Boot from SAN is the practice of booting a server from your SAN environment instead of local disks. It’s often lauded as a great feature for a server environment, as the most common failure point in any server is typically the hard drive(s). By shifting that risk to a SAN, which is already highly redundant, monitored, and cared for, the thought is that you better protect your server infrastructure. Additional benefits for converged blade infrastructure (such as HP BladeSystem or Cisco UCS) is the ability to make a blade stateless – the blade can be replaced while still retaining its host identity, as it simply reaches out to the SAN to boot up.
While these are all great benefits, what about the costs, complexity, and risks? Also, how realistic are these benefits for a VMware environment? Is Boot from SAN really the best way to go for a vSphere host? In this post, we’ll examine these concerns for a vSphere host and see just what makes sense.
Note: I’m specifically leaving out VMware’s Auto Deploy technology in this discussion, as I feel it is worth its own post.
No Free Lunch
Booting from SAN isn’t a check box that you click. As with most anything in the IT world, it requires a decent amount of architecture and design work. Here are some things to consider:
- Is your SAN currently configured for the zoning necessary to provide each host access to the boot LUN?
- Have you come up with a design on how you want boot LUNs to be accessed over your SAN? You want to make sure paths will not be saturated.
- Do you have storage that has the capacity and throughput to be shared for boot LUNs, or available disks to create an isolated storage pool for your boot LUNs?
- Have you designed your storage array to properly present the boot LUNs to each host? Typically, LUN 0 is presented as the boot LUN, so it’s wise not to present any other LUN as 0 unless you are going to pick a different LUN number (assuming your booting HBA supports this).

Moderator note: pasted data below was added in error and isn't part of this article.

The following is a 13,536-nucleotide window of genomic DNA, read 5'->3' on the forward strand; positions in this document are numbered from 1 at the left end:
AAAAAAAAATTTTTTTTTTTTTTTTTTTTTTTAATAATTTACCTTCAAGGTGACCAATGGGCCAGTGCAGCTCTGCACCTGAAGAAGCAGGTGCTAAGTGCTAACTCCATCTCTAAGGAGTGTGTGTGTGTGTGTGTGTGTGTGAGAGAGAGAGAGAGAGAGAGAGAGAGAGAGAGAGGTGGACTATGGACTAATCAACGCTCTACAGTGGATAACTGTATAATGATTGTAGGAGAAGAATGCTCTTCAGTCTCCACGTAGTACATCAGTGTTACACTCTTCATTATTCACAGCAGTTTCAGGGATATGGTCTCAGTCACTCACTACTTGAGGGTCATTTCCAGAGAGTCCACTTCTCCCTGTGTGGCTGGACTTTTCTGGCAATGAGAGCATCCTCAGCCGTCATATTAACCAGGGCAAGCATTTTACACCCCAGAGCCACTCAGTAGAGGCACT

This isn’t the end-all-be-all of considerations, but it’s a start. Assuming you’re up to the challenge of properly presenting storage to each host, you’re in the clear. The costs (time, effort, equipment) and complexity (additional layer of configuration and management) of the above are all introduced with boot from SAN.
The major risk with booting from SAN is that your entire set of hypervisors into the hands of the array. For you, this can be a good thing (you’re a SAN ninja), or a bad thing (your SAN is a scary place that you don’t like to visit). If the array suffers storage contention on your boot LUNs, or someone goofs up the fabric, you can potentially lose your entire vSphere environment. As a counterpoint, I’m going to assume that your virtual machines are also running on the array, so having your hypervisors crash may be of no consequence if you also have all your VMs crash as well.
The typical SAN ninja. No, wait, this is the wrong photo.
Level of Effort
One of the most tangible results of booting from SAN is the ability to quickly recover from catastrophic hardware failure. You can slap a new host into the environment and it will boot up and appear as the old vSphere host. But then again, we’re talking about a vSphere host – how unique is that when you really look at it? The level of effort to re-install ESXi onto a server, and then give it an IP, is relatively low. With the use of host profiles, distributed switches, and/or kickstart scripts, a lot of the remaining configuration work is already done.
Ask yourself a few questions:
- Is it really worth going through all that zoning, storage provisioning, fabric design, and complexity for every host you use?
- How much time savings are you going to realize when compared to installing and configuring ESXi when a host has a failure?
- In a blade environment, is stateless computing something that you require?
It’s a lot of effort … is it worth it for you?
For other “bare metal” hosts, where you are installing Windows or Linux, there is a greater return on your investment. The installation and configuration requires a lot of time and effort. It’s harder to argue the same for ESXi.
Boot from SAN is something that should be evaluated from all angles, and is not by default a huge benefit to the typical vSphere environment. It adds a decent bit of complexity and time investment while having narrowly defined returns. While there isn’t anything technically wrong with using boot from SAN in a vSphere environment, it’s important to understand that vSphere is already designed to be lightweight and easily replaced. Additionally, modern server technology can easily have a pair of SD cards or SSD drives that are mirrored to protect the data, reducing a reliance on spinning disk.
I also have a post up on the Ahead blog with an alternate perspective on boot from SAN that focuses on the positive aspects.